Land protests across Brazil

Hundreds of rural workers occupied the offices of the National Agrarian Reform Institute in Brasilia, and thousands more invaded farms and blocked roads on April 16, demanding the government speed up moves to give land to small farmers and peasants. Protesters stormed the building at dawn and shut the doors to staff. They moved to the cellar by early evening, after authorities agreed to dialogue.

“The movement demands the federal government meet its obligation to settle 150,000 families living under plastic sheets throughout the country in the name of the struggle for agrarian reform,” the Landless Rural Workers’ Movement (MST) said in a statement.

Thousands of MST adherents also marched in the state of Bahia and several hundreds invaded farms in Goias, Espirito Santo and other states. Five hundred protesters blocked the main road linking Brasilia to Belem in the Amazon region. The protests are part of a month of coordinated activities dubbed “Red April” in honor of 19 peasants killed by police at an Amazon settlement 11 years ago.

In the latest MST campaign, which began two weeks ago, peasants have occupied dozens of farms, torched sugar cane fields, and staged rallies across Brazil. President Luiz Inacio Lula da Silva met with land reform groups April 13 and pledged to consider their demands to ease criteria for land expropriation. (Reuters, April 16)

Some 7,500 MST followers invaded plots of government-owned land near Petrolina, in Pernambuco state. The protest was launched as thousands of rural workers were forced to leave their lands because of the diversion project on the Sao Francisco river, Brazil’s fourth largest. An MST statement said the irrigation mega-project gives agribusiness companies the best land, leaving the rural poor with unproductive areas. The project, first proposed as far back as 1886, would create a new channel for the 1,600-mile-long river. Brazil’s environmental protection agency IBAMA last month approved the $2 billion project.

In 2005, Roman Catholic Bishop Luiz Flavio Cappio held an 11-day hunger strike in an attempt to stop the project. He called it off after the federal government agreed to open the project to further discussions. (AP, April 16)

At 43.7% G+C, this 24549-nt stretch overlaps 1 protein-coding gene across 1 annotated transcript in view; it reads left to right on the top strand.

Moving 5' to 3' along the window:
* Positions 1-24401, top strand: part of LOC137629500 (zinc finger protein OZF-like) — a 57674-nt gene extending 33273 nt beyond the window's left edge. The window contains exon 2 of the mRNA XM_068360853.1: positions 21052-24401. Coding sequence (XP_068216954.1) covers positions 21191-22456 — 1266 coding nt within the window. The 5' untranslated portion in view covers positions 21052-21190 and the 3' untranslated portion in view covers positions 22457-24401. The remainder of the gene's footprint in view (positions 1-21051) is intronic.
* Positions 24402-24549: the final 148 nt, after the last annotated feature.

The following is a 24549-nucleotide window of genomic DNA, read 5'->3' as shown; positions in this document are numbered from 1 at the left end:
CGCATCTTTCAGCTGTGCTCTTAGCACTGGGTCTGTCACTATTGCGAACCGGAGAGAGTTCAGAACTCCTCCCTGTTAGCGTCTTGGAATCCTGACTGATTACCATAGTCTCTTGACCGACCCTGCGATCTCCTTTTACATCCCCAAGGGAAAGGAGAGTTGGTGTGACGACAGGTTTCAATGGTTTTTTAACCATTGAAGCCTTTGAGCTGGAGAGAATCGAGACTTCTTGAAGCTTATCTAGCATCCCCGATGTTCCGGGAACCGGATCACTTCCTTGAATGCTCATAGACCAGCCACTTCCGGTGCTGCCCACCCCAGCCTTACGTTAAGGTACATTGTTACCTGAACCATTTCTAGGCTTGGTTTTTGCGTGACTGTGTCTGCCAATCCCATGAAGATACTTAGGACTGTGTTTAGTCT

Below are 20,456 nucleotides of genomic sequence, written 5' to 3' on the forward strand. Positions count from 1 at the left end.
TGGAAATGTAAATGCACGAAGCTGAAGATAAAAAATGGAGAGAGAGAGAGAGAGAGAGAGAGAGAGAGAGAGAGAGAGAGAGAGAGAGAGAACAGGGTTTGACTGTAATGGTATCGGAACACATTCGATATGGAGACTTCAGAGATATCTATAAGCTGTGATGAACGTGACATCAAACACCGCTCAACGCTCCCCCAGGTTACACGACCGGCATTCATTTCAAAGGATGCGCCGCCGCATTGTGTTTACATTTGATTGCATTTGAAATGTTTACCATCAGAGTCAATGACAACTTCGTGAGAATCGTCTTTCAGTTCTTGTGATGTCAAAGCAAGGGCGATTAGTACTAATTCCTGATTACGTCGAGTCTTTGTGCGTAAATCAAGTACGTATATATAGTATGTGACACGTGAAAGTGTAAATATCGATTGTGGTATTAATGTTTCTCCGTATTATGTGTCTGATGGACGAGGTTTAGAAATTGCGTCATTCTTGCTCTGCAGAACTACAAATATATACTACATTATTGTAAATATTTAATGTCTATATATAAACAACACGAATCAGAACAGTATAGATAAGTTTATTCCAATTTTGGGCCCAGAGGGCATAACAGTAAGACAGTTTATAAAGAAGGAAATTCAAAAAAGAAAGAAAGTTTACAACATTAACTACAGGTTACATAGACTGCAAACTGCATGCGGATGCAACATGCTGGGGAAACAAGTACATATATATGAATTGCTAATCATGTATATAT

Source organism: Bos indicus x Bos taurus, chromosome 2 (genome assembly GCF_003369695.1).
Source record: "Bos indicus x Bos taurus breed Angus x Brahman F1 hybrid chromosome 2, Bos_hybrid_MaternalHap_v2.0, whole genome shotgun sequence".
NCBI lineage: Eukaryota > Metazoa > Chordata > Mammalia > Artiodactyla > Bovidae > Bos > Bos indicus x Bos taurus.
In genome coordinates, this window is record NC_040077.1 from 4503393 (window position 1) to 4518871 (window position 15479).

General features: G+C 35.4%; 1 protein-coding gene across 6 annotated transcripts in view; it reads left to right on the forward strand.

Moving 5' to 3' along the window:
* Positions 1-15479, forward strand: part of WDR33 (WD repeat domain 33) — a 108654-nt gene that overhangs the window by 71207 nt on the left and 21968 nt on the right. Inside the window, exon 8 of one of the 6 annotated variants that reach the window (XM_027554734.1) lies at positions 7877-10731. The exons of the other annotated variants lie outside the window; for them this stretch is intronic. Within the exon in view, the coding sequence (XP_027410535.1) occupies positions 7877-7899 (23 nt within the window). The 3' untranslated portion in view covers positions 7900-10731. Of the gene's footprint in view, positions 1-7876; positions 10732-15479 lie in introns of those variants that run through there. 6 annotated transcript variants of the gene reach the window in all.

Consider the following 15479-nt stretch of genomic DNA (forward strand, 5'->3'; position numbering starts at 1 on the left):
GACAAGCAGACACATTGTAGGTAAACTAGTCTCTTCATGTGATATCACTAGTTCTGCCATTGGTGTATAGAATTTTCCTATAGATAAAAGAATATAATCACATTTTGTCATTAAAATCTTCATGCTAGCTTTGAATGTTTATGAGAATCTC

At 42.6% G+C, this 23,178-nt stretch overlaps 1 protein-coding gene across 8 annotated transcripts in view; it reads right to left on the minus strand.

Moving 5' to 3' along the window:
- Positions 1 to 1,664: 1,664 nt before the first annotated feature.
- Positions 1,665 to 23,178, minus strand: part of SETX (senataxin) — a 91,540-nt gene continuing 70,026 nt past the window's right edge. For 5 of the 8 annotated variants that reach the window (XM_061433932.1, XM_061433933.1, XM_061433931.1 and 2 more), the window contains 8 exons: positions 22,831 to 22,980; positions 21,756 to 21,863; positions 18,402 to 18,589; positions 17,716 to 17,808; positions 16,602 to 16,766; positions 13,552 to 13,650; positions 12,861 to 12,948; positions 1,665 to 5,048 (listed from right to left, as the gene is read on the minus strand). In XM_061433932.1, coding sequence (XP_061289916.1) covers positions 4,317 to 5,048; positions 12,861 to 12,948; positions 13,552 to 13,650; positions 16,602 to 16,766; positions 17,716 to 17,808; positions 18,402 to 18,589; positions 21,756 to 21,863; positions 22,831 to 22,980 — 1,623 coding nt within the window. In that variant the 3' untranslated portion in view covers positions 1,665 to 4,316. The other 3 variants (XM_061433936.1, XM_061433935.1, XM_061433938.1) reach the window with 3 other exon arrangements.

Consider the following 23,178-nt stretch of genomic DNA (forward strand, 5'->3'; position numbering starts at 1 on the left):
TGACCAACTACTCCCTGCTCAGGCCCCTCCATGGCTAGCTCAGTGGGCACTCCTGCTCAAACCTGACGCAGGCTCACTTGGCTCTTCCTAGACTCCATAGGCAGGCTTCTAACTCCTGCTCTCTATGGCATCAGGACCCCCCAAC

Indigenous people also held protests in Brasilia, pitching black plastic tents in front of government buildings. Some 1,500 indigenous from 100 tribal groups, some in traditional dress, participated in the “Free Land Encampment” on the Esplanade of the Ministries. Jecinaldo Cabral, a coordinator of Indigenous Organizations in the Brazilian Amazon, said government projects like dams and hydroelectric plants must be discussed with indigenous peoples.

Marcio Meira, head of the National Foundation for Indian Affairs (FUNAI), said the indigenous point of view will always be taken into consideration and that his agency would make sure “the rights of Indians are always respected.”

The Indians will camp out in Brasilia until April 19—National Indian Day—when they hope to meet with President da Silva. Under Brazil’s 1988 Constitution, unproductive land may be expropriated as long as the owner is compensated. (AP, April 16)

See our last post on Brazil.

  1. More land occupations in Brazil
    From Weekly News Update on the Americas, Aug. 5:

    On July 23 as many as 500 people occupied part of a eucalyptus plantation run by the Brazilian pulp and paper company Aracruz in the coastal state of Espirito Santo. The invaders, the descendants of slaves, cut down trees and blocked roads as they occupied some 10,000 hectares they claimed belonged to them. The next day, on July 24, an indigenous group invaded the plantation and claimed about 11,000 hectares, according to a statement from the Indigenist Missionary Council (CIMI).

    A spokesperson for Aracruz, the world’s largest producer of bleached eucalyptus pulp, said she could not yet calculate the impact of the seizure. The land the slave descendants seized was planted with trees that would be harvested in two years. Brazilian law recognizes the rights of communities of descendants of former slaves to lands they traditionally inhabited, but the government has been slow to process the claims. A spokesperson for the government’s National Institute of Colonization and Agrarian Reform (INCRA) said rights to the Aracruz plantation were still being investigated. The slave descendants “are protesting because the process is stalled,” she said. A strike at the agency has slowed progress on the case, according to the spokesperson. (Reuters, July 24 via Friends of the MST)